Those are the two areas where we make most of our research investments. When it comes to validation, we spend a lot of time creating rapid prototypes or prototypes of white models early in the process and getting those in front of folks to see how they react to the functionality, the scale, and the hand feel. That’s what having prototyping in-house does for you. It allows you to quickly vet hypotheses on-the-fly as opposed to waiting for some major milestone event where you’re paying $6,000 a group and running five or six groups a day through a field location.

When in the process of package design should consumer testing be done? Why?

Respectfully, I think that question implies that the package can being considered independently of the product, which I believe to be a bad premise. In thinking about the development of a product, we should consider how we’re going to deliver the product, how we’re going to use the product, and how people will interact with the package as part of the product itself.

Remember, people aren’t buying “clean hair” or a product they put on their hair to make it clean; they’re buying a brand, and they’re buying into an experience that results in clean hair. The package and the product that facilitate the experience are inseparable.

Who should be involved in predesign testing?

Anyone who is going to be touched by a change to the package is a stakeholder. Your core group early on in the process is going to be the folks who are responsible for getting it into the trade—those who are responsible for the logistics and getting it down a filling line. That’s going to help you box out your degrees of freedom, defining the things you can and can’t do based on immutable constraints. It’s likely that we can’t change the slot we have in Walmart’s planogram, and we can’t change certain things about transportation requirements and so forth.

You try to get the hard points out of the way from the people who can answer those questions at the beginning, then you get into your need state analysis where you’re dealing directly with consumers.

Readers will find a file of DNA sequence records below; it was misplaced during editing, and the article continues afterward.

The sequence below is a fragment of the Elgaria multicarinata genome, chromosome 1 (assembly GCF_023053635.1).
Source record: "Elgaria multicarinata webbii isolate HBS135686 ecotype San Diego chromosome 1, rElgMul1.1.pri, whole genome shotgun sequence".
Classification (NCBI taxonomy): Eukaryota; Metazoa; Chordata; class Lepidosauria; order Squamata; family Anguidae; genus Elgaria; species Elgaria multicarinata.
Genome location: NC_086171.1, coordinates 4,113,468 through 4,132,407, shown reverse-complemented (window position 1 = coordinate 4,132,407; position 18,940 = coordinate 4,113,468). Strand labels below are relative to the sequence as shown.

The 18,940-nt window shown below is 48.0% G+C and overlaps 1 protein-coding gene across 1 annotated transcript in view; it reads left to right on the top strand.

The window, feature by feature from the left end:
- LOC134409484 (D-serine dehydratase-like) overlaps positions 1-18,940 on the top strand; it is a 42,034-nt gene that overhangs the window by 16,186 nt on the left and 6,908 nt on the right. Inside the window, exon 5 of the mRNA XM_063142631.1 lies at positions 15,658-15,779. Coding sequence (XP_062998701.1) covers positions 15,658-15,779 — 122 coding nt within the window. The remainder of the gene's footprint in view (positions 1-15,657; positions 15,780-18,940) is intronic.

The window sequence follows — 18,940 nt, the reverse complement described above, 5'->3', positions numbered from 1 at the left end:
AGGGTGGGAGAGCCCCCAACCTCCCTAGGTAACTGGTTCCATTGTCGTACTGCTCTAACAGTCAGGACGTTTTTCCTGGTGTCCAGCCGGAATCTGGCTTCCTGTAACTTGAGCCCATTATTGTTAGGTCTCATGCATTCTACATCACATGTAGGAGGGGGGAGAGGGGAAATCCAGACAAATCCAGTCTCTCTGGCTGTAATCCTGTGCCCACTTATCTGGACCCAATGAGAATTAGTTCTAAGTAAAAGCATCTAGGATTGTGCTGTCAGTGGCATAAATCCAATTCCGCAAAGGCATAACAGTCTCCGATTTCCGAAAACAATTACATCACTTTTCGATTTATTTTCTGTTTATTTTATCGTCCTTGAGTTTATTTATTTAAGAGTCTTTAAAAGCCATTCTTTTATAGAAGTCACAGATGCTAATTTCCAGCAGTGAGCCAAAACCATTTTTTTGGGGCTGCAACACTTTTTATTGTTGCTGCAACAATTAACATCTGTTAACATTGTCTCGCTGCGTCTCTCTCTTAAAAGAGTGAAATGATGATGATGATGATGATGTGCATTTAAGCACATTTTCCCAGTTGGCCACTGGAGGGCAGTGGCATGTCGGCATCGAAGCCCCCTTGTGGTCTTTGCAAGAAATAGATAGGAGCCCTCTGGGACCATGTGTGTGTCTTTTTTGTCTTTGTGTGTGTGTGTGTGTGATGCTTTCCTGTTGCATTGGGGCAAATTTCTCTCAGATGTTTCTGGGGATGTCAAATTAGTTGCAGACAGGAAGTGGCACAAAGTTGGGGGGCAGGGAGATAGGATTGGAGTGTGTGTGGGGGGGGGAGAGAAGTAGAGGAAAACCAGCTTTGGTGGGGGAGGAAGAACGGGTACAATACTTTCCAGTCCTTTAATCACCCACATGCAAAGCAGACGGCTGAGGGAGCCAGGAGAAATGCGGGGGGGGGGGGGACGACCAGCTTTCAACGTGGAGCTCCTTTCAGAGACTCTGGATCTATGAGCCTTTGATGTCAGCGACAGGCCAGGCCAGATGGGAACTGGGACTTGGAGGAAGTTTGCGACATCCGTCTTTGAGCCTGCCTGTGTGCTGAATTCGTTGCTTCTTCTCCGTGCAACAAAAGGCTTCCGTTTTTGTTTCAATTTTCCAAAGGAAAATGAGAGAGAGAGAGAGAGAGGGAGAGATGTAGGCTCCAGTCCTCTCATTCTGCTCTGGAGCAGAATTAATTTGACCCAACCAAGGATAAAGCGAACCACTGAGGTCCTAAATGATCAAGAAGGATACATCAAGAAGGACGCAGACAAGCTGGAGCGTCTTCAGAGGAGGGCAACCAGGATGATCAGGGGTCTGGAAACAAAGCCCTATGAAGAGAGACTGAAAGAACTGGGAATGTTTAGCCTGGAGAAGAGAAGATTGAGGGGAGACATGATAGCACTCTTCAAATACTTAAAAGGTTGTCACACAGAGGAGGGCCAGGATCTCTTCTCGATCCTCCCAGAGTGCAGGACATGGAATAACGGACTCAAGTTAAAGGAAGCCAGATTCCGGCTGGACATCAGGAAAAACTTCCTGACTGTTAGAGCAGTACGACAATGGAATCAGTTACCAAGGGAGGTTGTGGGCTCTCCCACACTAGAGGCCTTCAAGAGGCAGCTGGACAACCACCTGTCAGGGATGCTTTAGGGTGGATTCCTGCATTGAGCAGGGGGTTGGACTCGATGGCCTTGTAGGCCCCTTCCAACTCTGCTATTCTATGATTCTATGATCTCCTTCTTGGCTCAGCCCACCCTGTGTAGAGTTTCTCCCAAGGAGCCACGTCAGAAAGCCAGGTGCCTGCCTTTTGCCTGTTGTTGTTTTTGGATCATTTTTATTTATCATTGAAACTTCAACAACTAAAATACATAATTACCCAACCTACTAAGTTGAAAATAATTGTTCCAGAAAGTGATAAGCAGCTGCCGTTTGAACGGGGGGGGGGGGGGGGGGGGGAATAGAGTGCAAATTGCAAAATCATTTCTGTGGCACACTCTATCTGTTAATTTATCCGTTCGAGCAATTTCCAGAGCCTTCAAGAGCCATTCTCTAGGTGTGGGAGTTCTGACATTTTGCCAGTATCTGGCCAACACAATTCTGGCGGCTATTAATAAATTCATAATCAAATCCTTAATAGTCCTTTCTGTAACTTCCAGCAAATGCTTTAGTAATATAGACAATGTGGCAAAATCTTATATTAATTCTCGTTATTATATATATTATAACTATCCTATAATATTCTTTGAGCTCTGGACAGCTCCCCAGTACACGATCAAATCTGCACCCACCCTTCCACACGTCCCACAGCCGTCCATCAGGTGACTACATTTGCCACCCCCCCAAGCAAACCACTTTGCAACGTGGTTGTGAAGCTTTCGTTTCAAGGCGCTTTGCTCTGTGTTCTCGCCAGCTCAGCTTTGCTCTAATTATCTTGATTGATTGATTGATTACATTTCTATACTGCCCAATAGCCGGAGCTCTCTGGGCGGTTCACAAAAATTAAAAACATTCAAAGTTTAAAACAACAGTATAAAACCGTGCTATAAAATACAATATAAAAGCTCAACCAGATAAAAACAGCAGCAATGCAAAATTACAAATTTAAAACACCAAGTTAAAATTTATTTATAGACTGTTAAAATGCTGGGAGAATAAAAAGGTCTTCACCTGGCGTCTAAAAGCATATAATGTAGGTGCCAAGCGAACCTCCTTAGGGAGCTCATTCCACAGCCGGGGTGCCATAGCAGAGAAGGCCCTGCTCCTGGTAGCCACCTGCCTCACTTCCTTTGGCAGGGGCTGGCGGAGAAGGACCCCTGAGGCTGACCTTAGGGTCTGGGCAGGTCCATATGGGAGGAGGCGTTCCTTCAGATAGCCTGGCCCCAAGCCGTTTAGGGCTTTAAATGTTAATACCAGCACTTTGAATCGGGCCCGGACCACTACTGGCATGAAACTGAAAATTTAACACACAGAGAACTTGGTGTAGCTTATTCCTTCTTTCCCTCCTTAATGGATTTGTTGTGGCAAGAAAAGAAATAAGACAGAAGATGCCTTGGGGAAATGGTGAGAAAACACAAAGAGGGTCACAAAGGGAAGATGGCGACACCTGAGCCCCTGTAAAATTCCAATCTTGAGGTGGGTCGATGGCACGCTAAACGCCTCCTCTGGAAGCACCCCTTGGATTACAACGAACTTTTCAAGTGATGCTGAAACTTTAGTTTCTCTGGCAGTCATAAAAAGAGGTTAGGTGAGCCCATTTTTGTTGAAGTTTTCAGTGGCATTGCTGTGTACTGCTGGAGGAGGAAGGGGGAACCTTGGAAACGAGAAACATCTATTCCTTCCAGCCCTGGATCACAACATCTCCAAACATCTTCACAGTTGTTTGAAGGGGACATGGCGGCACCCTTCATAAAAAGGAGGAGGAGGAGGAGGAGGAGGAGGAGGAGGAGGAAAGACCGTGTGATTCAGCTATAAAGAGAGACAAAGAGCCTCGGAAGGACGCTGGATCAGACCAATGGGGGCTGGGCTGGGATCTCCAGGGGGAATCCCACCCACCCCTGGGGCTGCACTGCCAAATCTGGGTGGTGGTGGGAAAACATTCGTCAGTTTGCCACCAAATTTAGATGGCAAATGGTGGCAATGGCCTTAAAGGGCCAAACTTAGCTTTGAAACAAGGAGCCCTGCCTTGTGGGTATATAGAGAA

Can you provide an example of a project that Studio One Eleven worked on where predesign testing was used?

Take our award-winning Permatex Fast Orange “Rocker” bottle for example: In response to seeing mechanics with grease-covered hands fumble with fussy closures, we developed the patented Rocker closure. In contrast to the fine motor skill manipulations associated with traditional closures, users of the Rocker can simply tap the bottle on its bottom corner to open the spout and dispense, then tap the spout again to close.

Another example is the line of motorsports lubricants we developed for Bombardier. In observing how trail riders maintain their snowmobiles, we learned that they sometimes add fluid in dark, stormy, and brutally cold environments. This informed our addition of ergonomic handles that could be gripped by riders with bulky winter gloves, and anti-glug features that made for better controlled pours in cramped quarters.

One of our favorite examples of the power of ethnographic research is our work for McDonalds’ McCafe preparation system, because the packaging was entirely driven by in-store observations. Our teams actually spent time behind the counters in McDonalds restaurants preparing detailed time-motion studies of the sub-processes such as the application of the caramel “drizzle” to the top of a whipped cream dollop. Prior to our analyses, the dispensing system required eight discreet steps to apply the drizzle. Our patented replacement reduced this to three steps. The reduction in steps translates to a labor savings, and that savings is multiplied by the millions of times drizzles are applied throughout the McDonalds system.

How are these new forms of research outperforming traditional tools to produce innovations?

I don’t know of any studies you could point to where somebody took the same development process and routed it down two different paths to compare outcomes. I can tell you that there’s mounting evidence, both anecdotal and otherwise, against using focus groups as a way to vet concepts, or to determine primary needs states.

The Harvard Business Review conducted some interesting research where they did a study of studies. They went back and looked at 100 published research studies for 200 different products involving 65,000 panel respondents. At the end of the study, they determined that for the products launched on the basis of that research, there was little to no predictive value for the long-term success of those products.

We in the fast-moving consumer goods world have an 80% to 95% failure rate for new products, so we don’t exactly have a great track record to begin with. You’re just doing the same thing over and over again, hoping for a different result. It just doesn’t make any sense.